Senator Angus King, I-Maine, has even called for new rules requiring companies to disclose when they’ve been breached in a hack.
Shortage of cybersecurity workforce
Smith noted, however, that there is still a lot of work that needs to be done. He described a “substantial shortage” of cybersecurity professionals, which he stated is one of the reasons organizations are not able to move quickly enough to keep pace with bad actors and implement best practices.
“There is a real opportunity for us to work together for community colleges to do more [and] for businesses to do more to train their people,” he said.
Overall, Smith stated that things are moving in the right direction but emphasized that the international community—governments and otherwise—need to establish better methods of federating data that is secure from bad actors but accessible to the necessary parties.
Private Sector Falling Behind on Information Sharing During Cyberattacks, Says Comcast Rep
Comcast’s Noopur Davis says cyber attackers share information better than the private sector.
ASPEN, Colorado, August 23 — In the wake of an influx of ransomware attacks on critical infrastructure and cyberattacks on private carriers, entities across the technology industry are revaluating their strategies and how they share information to prevent such acts.
T-Mobile announced on August 15 that as many as 50 million consumers had their private data compromised during a data breach. Days later, on August 17, as part of Technology Policy Institute’s 2021 Aspen Forum, Noopur Davis, Chief Product and Information Officer at Comcast Cable, sat down for a fireside chat to discuss what the industry was doing to address this event and events like it.
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When Davis was asked how she felt about the current state of cybersecurity, she said it was okay, but that the telecom community at large would have to do more.
She referenced the mean time of comfort—that is, the average duration between the time that a service becomes connected to the internet and when it is targeted by bad actors. While in the early days of the internet cybersecurity experts could expect to have significant mean times of comfort, she stated that this is no longer the case.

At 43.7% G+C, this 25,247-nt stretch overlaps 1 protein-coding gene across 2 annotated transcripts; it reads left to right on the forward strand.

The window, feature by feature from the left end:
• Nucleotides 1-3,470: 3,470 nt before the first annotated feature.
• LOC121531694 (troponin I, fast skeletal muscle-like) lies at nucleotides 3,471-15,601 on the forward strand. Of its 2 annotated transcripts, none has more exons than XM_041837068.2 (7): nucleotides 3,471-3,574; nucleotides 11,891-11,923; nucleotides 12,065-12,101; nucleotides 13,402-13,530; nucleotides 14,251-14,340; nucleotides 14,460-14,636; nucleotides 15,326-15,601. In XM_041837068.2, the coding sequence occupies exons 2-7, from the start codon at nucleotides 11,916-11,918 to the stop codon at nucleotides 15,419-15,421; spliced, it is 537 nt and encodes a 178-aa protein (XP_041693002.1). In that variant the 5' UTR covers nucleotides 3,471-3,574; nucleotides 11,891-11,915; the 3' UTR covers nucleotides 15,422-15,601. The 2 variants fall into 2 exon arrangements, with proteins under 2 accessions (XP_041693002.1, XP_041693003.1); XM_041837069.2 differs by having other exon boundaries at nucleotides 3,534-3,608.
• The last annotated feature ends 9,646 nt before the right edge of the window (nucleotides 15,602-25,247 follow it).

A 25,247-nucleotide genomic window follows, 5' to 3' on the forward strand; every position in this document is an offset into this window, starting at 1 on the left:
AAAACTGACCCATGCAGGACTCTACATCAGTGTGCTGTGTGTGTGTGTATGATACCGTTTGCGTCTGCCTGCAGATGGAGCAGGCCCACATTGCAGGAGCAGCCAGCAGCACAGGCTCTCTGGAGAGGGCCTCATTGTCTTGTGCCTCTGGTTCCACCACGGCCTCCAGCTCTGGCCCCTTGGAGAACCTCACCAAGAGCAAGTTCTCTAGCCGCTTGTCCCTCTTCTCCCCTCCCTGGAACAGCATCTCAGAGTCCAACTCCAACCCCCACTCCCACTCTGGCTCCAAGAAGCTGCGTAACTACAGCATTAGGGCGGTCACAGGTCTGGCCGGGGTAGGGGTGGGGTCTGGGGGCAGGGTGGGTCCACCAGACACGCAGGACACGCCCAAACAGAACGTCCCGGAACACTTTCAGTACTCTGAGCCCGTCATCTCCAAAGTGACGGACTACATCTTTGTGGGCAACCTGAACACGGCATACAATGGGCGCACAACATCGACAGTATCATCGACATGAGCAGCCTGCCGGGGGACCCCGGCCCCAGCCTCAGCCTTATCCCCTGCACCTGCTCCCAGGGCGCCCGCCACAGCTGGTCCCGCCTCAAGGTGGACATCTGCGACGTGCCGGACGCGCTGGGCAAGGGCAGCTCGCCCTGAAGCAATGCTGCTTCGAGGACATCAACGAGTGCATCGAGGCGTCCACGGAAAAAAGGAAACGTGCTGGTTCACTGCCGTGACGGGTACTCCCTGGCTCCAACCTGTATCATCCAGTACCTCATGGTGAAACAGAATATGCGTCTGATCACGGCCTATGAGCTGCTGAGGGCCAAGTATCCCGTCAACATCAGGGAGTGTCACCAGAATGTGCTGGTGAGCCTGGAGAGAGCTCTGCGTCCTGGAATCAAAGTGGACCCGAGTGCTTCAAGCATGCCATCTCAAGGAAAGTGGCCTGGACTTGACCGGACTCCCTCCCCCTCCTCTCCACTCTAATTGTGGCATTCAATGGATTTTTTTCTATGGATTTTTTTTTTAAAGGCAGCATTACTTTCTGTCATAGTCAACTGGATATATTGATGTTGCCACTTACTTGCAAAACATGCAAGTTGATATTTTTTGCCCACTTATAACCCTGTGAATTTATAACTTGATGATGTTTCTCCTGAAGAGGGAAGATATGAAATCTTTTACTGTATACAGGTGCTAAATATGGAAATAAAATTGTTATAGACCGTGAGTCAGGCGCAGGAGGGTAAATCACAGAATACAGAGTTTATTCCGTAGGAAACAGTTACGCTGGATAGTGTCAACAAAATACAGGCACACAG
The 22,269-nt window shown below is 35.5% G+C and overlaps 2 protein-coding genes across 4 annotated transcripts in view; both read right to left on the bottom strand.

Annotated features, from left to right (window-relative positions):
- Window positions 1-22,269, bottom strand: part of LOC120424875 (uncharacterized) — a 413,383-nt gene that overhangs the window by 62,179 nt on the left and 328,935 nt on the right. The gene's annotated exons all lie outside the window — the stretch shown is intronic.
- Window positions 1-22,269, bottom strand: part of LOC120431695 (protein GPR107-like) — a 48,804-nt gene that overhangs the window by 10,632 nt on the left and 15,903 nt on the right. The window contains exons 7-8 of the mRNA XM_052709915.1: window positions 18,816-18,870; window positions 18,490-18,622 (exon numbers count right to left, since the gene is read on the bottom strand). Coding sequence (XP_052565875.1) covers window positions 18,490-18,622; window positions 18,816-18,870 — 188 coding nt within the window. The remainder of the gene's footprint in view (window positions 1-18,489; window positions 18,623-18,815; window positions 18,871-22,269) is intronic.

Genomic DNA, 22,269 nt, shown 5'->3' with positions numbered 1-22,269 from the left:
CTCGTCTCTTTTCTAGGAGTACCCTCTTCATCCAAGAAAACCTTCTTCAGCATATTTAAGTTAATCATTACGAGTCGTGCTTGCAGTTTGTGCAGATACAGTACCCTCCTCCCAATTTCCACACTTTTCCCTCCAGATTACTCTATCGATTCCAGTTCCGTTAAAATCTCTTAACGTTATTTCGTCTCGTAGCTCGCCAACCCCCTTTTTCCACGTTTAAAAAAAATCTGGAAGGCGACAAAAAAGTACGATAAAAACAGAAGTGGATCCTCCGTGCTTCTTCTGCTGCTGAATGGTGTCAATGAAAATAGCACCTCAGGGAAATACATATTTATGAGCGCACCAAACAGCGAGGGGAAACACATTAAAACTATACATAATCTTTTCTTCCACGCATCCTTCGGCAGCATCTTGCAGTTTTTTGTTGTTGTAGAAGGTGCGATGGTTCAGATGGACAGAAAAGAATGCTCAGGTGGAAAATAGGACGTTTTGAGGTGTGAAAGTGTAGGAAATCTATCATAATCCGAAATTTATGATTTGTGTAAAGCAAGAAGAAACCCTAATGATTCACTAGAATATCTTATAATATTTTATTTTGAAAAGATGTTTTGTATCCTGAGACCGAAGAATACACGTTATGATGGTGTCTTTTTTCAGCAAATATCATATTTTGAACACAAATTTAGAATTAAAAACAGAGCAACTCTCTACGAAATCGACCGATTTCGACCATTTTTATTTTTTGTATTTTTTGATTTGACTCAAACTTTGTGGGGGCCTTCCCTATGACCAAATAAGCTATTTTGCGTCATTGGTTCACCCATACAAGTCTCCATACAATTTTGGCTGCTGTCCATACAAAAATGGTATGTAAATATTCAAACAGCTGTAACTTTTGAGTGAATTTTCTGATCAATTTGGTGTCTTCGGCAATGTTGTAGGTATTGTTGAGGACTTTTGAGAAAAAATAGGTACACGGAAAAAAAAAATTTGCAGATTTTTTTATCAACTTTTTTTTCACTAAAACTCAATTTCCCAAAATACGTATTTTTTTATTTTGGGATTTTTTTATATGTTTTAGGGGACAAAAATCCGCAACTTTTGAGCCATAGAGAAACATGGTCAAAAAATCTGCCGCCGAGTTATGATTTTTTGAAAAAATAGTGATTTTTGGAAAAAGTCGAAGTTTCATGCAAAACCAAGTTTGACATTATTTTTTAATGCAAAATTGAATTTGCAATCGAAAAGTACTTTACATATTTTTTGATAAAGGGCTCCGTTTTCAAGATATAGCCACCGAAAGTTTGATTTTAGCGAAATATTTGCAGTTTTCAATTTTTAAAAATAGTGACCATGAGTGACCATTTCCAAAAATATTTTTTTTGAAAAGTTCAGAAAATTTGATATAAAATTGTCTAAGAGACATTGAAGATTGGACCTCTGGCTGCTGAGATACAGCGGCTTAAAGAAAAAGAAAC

“The second you connect [to the internet] you are attacked,” she said.
As soon as a successful breach is recognized, Davis explained that the target companies begin to revaluate their “TTP,” or tactics, techniques, and procedures.
Information sharing is crucial
Though one company may find a remedy to their breach, other companies may remain vulnerable. To combat this, Davis said that it is critical for companies to share information quickly with their counterparts, but she indicated that this is a race that the private sector is currently losing.
“[Attackers] share information better than [the private industry does].”
She went further, revealing that there is now a sophisticated market for malware as a service, where various platforms publish reviews for their products and services and even offer tech support to those struggling to get the most out of their purchases.
Growing market for hacking tools
She pointed to the Colonial Pipeline attack as an example where hackers did not even create the malware themselves—they just purchased it from a provider online. She explained that this marketplace has significantly lowered the barriers of entry and deskilled the activity for would be attackers, and that theoretically anyone could engage in such nefarious acts today.
Though Davis was in favor of collaboration between companies to address these attacks, she made it clear that this would not mean that responses and capabilities would become standardized, and that every company would maintain their own unique strategies to ensure that their services and data remain uncompromised.
DOJ Official Supports Mandatory Breach Reporting
Proposed legislation would make it mandatory for companies to report cyberattacks.
August 2, 2021—An official from the Department of Justice urged members of the Senate judiciary committee last week to proceed with legislation requiring companies to report ransomware attacks to federal agencies.
Richard Downing, deputy assistant attorney general of the criminal division within the department, told the committee studying cybersecurity during a hearing that such mandatory breach reporting legislation would aid in its defense against cyberattacks.
There is currently no federal law requiring such disclosures, but bipartisan Senate legislation co-sponsored by Senator Angus King, I-Maine, would change that. Titled Cyber Incident Notification Act of 2021, the bill was introduced last month.
This legislation would require all contractors, federal agencies, companies, and organizations critical to U.S national security to report all breaches of data to the Department of Homeland Securities’ Cybersecurity and Infrastructure Security Agency (CISA) within 24 hours.
The bill and discussions about it come in light of high-profile cyberattacks that have targeted software company SolarWinds and oil transport company Colonial Pipeline in the last several months. And the discussion isn’t expected to slowdown as more critical infrastructure is hooked up to the internet.
The Last week, the House energy committee approved a series of cyber bills that would improve telecom network security.
Cyber threats becoming more bold
Downing noted that threat actors are becoming bolder and more sophisticated, and that the government must hasten efforts to thwart attacks and stay ahead of such malicious acts.
“Many actors now research their victims—identifying the victim’s net worth, the cost of a business interruption, and even the value of their cyber insurance policy—to extort as much money as possible,” Downing said during the hearing.